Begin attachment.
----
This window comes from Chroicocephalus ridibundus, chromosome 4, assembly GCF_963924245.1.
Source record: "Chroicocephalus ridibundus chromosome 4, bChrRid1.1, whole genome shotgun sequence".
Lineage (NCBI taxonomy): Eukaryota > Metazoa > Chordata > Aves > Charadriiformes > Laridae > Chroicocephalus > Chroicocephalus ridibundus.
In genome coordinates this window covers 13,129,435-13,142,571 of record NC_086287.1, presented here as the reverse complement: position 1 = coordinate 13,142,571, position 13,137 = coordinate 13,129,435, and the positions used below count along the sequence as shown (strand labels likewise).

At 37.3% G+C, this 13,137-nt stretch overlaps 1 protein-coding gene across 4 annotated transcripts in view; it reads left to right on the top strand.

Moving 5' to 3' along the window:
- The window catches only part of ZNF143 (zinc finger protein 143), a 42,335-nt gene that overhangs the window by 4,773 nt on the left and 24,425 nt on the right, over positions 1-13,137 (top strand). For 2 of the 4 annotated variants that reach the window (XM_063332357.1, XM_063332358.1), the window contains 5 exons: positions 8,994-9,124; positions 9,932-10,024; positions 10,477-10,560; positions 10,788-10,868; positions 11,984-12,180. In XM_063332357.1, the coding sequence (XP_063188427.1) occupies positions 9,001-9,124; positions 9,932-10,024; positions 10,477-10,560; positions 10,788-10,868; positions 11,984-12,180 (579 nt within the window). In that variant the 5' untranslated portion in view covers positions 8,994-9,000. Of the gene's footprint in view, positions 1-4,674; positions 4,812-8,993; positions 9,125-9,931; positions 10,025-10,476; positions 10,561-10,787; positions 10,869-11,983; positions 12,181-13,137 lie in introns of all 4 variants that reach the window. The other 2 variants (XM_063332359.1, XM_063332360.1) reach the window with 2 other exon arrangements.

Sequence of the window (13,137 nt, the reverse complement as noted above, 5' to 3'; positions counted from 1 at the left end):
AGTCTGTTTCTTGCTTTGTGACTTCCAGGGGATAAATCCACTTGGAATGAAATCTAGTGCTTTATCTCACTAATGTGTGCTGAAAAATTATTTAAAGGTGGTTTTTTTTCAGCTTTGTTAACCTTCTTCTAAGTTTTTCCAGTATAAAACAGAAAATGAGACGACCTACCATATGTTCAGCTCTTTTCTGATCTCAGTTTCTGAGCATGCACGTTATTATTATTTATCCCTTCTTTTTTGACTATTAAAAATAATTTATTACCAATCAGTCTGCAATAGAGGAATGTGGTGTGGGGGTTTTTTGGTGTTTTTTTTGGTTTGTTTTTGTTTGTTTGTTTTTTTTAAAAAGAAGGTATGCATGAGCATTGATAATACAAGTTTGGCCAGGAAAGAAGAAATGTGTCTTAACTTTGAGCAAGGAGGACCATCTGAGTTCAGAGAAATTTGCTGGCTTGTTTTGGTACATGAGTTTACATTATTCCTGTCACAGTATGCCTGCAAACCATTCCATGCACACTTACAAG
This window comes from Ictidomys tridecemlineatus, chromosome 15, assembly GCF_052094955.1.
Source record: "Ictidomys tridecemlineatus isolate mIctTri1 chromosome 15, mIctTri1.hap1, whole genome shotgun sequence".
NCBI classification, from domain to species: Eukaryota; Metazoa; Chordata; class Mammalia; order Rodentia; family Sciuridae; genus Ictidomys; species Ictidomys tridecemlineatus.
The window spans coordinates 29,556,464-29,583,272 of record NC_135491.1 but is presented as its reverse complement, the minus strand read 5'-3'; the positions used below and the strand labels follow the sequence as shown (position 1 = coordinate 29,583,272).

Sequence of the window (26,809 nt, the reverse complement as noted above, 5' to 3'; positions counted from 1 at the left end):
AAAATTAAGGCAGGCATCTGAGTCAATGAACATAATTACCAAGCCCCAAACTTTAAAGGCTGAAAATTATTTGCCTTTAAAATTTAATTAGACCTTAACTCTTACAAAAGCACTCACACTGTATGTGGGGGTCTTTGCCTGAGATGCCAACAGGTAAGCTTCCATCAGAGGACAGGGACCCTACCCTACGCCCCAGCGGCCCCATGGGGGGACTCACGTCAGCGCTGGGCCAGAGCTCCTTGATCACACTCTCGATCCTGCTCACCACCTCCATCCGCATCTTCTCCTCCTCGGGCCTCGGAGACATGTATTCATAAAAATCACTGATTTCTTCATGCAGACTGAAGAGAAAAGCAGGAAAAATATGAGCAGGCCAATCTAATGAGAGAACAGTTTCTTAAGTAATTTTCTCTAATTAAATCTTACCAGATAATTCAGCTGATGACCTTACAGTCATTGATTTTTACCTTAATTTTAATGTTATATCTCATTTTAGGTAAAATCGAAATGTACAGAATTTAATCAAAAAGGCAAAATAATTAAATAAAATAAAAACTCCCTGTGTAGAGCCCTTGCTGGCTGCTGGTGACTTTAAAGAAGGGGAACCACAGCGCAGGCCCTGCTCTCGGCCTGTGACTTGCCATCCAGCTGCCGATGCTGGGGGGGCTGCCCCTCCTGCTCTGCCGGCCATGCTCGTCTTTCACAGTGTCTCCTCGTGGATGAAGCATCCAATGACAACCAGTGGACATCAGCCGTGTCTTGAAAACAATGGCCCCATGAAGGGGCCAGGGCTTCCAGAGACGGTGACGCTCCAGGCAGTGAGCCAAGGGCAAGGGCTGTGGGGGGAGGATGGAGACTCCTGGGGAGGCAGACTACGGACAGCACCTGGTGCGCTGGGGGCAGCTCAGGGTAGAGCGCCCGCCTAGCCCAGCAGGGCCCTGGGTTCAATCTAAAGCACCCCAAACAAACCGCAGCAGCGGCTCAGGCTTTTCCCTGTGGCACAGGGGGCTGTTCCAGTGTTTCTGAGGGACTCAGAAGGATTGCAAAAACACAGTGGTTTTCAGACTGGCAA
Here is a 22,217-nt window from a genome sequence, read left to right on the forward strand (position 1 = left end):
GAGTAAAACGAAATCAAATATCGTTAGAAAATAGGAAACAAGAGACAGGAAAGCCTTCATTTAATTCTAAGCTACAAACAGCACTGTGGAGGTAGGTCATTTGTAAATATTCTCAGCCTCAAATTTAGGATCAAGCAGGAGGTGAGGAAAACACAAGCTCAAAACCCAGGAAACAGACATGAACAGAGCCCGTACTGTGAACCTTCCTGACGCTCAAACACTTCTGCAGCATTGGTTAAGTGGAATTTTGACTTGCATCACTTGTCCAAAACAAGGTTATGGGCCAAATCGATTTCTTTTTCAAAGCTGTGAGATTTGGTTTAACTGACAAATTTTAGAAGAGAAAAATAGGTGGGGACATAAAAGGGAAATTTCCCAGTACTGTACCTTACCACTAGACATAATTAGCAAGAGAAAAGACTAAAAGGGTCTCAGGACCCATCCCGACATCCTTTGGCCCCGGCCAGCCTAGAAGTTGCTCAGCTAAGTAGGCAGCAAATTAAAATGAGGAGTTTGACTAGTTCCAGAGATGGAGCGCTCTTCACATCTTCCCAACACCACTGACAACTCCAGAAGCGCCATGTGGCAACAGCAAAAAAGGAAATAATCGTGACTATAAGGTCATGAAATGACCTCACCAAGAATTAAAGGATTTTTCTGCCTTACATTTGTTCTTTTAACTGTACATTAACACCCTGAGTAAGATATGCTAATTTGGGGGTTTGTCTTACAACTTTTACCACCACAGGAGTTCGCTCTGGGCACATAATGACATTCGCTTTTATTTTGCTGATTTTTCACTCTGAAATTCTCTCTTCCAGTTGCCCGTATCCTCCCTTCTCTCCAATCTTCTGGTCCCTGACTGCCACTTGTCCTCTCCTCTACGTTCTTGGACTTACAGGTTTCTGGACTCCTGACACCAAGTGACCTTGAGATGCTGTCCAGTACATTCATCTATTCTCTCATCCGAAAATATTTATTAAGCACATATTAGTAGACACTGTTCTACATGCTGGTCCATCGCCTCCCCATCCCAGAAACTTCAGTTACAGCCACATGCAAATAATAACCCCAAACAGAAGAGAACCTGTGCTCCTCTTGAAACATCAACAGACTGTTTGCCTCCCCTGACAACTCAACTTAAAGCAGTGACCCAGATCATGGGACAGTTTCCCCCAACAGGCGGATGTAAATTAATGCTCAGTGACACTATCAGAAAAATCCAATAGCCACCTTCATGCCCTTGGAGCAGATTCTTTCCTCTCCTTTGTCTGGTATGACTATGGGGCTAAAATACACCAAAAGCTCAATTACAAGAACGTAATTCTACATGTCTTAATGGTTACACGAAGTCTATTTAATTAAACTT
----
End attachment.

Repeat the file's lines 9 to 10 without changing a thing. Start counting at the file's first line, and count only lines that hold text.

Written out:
AGTCTGTTTCTTGCTTTGTGACTTCCAGGGGATAAATCCACTTGGAATGAAATCTAGTGCTTTATCTCACTAATGTGTGCTGAAAAATTATTTAAAGGTGGTTTTTTTTCAGCTTTGTTAACCTTCTTCTAAGTTTTTCCAGTATAAAACAGAAAATGAGACGACCTACCATATGTTCAGCTCTTTTCTGATCTCAGTTTCTGAGCATGCACGTTATTATTATTTATCCCTTCTTTTTTGACTATTAAAAATAATTTATTACCAATCAGTCTGCAATAGAGGAATGTGGTGTGGGGGTTTTTTGGTGTTTTTTTTGGTTTGTTTTTGTTTGTTTGTTTTTTTTAAAAAGAAGGTATGCATGAGCATTGATAATACAAGTTTGGCCAGGAAAGAAGAAATGTGTCTTAACTTTGAGCAAGGAGGACCATCTGAGTTCAGAGAAATTTGCTGGCTTGTTTTGGTACATGAGTTTACATTATTCCTGTCACAGTATGCCTGCAAACCATTCCATGCACACTTACAAG
This window comes from Ictidomys tridecemlineatus, chromosome 15, assembly GCF_052094955.1.